In a remarkable pair of documents, Director of National Intelligence John Negroponte today laid out more detail in one place than the U.S. has ever openly released about the Central Intelligence Agency's once-secret prison system, as well as about the hardened al-Qaeda operatives who have called it home since their capture after the Sept. 11 attacks.
The first document, a memo really, defends the legality and propriety of the detention and interrogation program, giving a peek at how it has operated and why it has been invaluable. The second document (both can be found on the DNI's website is a compilation of the bios of the 14 CIA captives being sent to the U.S.'s Guantanamo Bay detention facility to await trial by military tribunal and a possible execution if convicted. Though much biographical information about the terrorists in question has been previously disclosed, today's document musters it all in one place in the CIA's official version of history.
The bios read like a collection of resumes for terrorist job applicants. Several of the the 14 biographies note that the terrorists came from distinguished extremist or terrorist lineage. Walid Bin 'Attash, for instance, "is the scion of a prominent terrorist family," whose father was close to Osama bin Laden. Several of his brothers trained and fought in Afghanistan in the 1990s, the bio notes; two of them were killed, and another brother has been detained at Guantanamo Bay since 2004. Bin Laden "reportedly selected" Bin 'Attash, who lost a leg in a 1997 battlefield accident in Afghanistan, to be a 9/11 hijacker. But ultimately Bin 'Attash was limited to helping pick other hijackers, after he was arrested and briefly detained in Yemen in 2001, the bio says.
Ramzi Bin al-Shibh, a key 9/11 facilitator, said apparently under interrogation that after he was rebuffed in several attempts to enter the U.S., "in late 2000 he tried to convince a U.S. citizen in San Diego via e-mail to marry him to gain entry... but [lead hijacker Mohammad] Atta convinced him to abandon the idea." Just before his capture, the document says, bin al-Shibh had identified four operatives for an attack on London's Heathrow Airport. Indeed, several of the detainees are asserted to have been planning or close to executing new attacks at the time of their capture assertions clearly intended to buttress the U.S.' justification for holding these men.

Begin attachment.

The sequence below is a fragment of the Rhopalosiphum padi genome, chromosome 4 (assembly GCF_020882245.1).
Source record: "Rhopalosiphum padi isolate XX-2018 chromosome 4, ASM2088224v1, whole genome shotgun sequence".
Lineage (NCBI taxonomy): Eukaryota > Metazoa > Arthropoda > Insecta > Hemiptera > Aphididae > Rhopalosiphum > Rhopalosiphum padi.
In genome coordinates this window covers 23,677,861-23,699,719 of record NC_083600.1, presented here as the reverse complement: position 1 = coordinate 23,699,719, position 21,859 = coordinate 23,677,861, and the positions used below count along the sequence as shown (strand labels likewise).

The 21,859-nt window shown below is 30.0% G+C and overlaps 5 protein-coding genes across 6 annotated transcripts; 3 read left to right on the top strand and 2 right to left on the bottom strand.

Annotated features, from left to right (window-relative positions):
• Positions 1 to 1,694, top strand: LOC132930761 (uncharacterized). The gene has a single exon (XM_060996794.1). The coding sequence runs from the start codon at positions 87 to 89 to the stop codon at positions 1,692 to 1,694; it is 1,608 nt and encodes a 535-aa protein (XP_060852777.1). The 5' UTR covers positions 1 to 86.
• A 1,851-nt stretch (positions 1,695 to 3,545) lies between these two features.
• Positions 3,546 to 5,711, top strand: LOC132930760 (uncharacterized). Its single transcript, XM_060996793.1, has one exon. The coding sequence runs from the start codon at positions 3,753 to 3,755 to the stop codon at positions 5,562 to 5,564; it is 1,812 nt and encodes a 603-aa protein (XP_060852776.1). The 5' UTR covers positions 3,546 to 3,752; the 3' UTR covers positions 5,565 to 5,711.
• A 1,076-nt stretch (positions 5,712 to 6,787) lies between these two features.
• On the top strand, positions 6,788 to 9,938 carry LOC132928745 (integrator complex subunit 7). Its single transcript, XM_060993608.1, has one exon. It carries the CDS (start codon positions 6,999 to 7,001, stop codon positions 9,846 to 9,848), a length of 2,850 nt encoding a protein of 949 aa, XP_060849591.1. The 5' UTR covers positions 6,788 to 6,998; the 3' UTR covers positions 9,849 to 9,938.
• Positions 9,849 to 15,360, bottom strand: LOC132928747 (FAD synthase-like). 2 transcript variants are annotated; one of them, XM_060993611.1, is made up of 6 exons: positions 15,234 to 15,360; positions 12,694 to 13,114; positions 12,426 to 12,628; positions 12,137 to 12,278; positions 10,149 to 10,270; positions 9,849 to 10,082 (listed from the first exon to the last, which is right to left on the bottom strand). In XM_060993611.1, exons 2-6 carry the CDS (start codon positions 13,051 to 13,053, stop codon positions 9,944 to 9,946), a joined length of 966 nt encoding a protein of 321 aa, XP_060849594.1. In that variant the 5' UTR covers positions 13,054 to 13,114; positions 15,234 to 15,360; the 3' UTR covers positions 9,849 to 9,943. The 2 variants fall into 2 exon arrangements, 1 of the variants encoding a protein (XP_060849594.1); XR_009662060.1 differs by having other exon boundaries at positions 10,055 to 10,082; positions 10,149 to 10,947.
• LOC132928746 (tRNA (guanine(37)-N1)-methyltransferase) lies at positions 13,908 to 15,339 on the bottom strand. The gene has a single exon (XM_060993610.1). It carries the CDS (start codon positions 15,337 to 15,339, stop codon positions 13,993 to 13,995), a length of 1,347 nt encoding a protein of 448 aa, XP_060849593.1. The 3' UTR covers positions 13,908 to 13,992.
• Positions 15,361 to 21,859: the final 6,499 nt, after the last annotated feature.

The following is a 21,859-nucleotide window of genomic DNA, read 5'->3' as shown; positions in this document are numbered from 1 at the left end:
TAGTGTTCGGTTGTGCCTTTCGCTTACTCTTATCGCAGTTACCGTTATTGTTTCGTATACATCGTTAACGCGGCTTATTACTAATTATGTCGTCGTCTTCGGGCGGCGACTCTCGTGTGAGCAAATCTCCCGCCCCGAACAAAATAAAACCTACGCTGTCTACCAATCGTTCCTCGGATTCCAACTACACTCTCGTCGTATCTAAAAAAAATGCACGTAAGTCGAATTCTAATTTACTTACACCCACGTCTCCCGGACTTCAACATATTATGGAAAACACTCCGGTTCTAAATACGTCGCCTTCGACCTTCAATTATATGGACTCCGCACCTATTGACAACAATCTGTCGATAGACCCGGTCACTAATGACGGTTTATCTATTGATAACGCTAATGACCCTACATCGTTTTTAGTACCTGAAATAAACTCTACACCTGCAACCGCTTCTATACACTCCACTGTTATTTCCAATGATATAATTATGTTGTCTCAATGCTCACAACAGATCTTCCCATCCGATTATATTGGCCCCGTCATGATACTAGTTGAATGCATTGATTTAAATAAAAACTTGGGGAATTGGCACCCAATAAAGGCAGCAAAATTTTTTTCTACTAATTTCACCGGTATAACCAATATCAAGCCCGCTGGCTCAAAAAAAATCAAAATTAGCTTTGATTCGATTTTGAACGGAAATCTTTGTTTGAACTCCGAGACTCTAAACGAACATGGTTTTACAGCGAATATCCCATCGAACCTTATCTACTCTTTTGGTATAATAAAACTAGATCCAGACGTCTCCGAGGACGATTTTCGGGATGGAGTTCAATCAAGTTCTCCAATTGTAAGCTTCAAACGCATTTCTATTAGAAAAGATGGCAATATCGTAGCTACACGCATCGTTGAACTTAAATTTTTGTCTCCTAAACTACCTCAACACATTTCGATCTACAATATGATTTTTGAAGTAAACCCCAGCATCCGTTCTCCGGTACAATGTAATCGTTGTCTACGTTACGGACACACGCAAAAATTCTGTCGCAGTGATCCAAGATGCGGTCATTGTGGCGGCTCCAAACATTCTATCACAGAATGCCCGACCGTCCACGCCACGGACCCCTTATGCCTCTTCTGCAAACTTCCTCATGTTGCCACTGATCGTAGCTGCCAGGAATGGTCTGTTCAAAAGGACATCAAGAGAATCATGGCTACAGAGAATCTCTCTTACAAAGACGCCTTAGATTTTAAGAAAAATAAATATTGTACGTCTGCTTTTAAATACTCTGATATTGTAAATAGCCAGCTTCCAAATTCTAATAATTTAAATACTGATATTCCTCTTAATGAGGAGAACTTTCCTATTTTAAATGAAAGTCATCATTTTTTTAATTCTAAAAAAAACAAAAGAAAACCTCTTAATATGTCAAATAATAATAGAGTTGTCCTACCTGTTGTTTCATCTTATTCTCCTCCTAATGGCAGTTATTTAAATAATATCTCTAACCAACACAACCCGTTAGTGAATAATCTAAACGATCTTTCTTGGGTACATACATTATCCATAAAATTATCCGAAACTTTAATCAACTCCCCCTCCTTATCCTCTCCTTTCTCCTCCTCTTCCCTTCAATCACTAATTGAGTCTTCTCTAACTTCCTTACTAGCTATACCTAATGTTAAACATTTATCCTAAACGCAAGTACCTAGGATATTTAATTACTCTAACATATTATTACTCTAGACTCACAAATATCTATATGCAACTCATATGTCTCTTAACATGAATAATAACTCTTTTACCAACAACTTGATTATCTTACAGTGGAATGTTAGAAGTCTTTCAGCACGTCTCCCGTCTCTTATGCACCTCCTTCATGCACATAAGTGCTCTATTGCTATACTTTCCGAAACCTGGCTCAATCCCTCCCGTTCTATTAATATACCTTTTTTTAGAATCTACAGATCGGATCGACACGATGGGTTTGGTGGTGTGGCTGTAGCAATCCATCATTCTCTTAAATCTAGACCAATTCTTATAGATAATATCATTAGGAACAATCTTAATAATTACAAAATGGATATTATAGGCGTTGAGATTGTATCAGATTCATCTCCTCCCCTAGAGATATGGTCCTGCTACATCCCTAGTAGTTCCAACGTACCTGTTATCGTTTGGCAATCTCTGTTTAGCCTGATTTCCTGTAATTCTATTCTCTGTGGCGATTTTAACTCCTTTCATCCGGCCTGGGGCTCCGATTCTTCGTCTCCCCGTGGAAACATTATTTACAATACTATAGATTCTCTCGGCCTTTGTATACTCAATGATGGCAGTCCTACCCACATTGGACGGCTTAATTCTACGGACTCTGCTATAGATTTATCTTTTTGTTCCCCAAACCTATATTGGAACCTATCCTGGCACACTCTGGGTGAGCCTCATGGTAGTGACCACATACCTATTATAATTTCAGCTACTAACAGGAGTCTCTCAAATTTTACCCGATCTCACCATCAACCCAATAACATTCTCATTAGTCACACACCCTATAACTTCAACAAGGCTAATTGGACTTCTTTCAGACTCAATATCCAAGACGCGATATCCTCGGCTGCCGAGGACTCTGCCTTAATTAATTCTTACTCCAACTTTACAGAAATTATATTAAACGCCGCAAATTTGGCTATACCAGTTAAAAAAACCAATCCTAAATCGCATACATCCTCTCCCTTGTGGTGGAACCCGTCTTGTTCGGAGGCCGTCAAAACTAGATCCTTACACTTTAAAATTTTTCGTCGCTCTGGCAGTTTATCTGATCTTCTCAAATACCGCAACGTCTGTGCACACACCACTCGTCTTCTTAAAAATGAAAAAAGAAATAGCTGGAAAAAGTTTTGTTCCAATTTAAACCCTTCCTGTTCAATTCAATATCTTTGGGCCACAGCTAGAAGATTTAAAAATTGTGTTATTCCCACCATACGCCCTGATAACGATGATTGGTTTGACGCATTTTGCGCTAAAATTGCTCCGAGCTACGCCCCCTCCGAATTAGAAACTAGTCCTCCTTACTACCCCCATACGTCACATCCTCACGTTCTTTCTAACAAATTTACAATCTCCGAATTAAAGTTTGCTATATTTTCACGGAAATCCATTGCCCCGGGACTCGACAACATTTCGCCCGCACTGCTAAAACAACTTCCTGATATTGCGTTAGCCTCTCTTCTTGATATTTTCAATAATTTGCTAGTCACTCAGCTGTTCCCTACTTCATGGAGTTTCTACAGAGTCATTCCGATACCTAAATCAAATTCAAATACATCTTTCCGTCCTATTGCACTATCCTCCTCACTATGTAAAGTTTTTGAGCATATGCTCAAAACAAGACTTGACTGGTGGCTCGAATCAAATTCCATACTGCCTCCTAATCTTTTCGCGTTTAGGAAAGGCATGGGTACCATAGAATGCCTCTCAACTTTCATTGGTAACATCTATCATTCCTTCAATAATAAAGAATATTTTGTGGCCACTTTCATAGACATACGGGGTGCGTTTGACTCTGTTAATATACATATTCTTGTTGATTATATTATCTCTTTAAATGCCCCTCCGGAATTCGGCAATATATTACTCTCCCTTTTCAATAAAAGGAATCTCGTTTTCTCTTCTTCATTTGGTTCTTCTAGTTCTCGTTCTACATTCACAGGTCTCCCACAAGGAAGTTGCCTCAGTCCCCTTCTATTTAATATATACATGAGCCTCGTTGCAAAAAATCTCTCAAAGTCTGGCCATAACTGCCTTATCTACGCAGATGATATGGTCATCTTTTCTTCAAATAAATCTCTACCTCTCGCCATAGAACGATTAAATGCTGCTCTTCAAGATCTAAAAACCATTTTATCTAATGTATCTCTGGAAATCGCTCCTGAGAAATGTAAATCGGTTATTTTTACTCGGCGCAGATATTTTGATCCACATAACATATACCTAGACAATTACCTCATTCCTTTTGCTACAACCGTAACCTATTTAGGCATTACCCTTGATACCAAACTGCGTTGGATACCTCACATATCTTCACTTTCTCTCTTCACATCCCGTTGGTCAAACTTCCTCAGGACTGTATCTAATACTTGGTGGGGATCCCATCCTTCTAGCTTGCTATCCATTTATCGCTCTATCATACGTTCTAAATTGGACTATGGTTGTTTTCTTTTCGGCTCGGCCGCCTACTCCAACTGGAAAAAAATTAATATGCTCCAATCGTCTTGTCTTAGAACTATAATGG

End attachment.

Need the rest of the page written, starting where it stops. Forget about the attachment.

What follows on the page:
It was the 2002 capture of another key 9/11 operative, Abu Zubaydah, that first tested the limits of the CIA's detention and interrogation program, the first memo says. After providing some information during his early interrogations, Zubaydah "soon stopped all cooperation," prompting the CIA to win approval of new interrogation methods. "The procedures proved highly effective," the document states. "Abu Zubaydah soon began providing accurate and timely actionable intelligence."
The memo repeatedly insists that the interrogation methods are thoroughly reviewed for legal and Geneva Convention compliance, and that top officials, and currently the CIA director himself, "must approve prior to use each and every one of the lawful interrogation procedures to be used." It also says questioning sessions are constantly monitored "by non-participants" who are authorized to end a session instantly over the slightest variation from the rulebook. It says the CIA requires that its interrogators, whose average age is 43, receive "more than 250 hours of specialized training before they are allowed to come face-to-face with a terrorist," followed by supervised fieldwork before they can direct an interrogation. Detainees are also questioned by subject-matter experts analysts who may have been following a terrorist's bloody career for years before getting the opportunity to confront their target in person.
The memo also discusses how a thread of information revealed by one detainee would be used as leverage or leads for questioning another, often in rapid succession. The documents assert that numerous plots have been killed in their crib and many dangerous operatives have been put out of commission based on information gleaned from interrogations.
But now, with the five-year anniversary of 9/11 just days away, the continued usefulness of the information from these captives, who haven't roamed and plotted freely for years, has waned, experts say. The staleness of the detainees' information is one reason Bush felt he could send the detainees on to Gitmo for trial. That, of course, and the court rulings that forced the President's hand.
Following his speech on Wednesday and the release of the documents, the President has asked Congress to pass legislation setting protected standards within which the CIA may continue detaining and interrogating terrorists who are caught in the future while sending others to be tried in military tribunals. Senator Lindsey Graham, a South Carolina Republican, pronounced the CIA prisons "a thing of the past." But Senator Jay Rockefeller of West Virginia, the top Democrat on the intelligence committee, told of Graham's conclusion, said he was "not so sure." Bush, who is at a low ebb in relations and credibility with Congress, faces tough sledding if he wants to get his legislation passed exactly as he demands.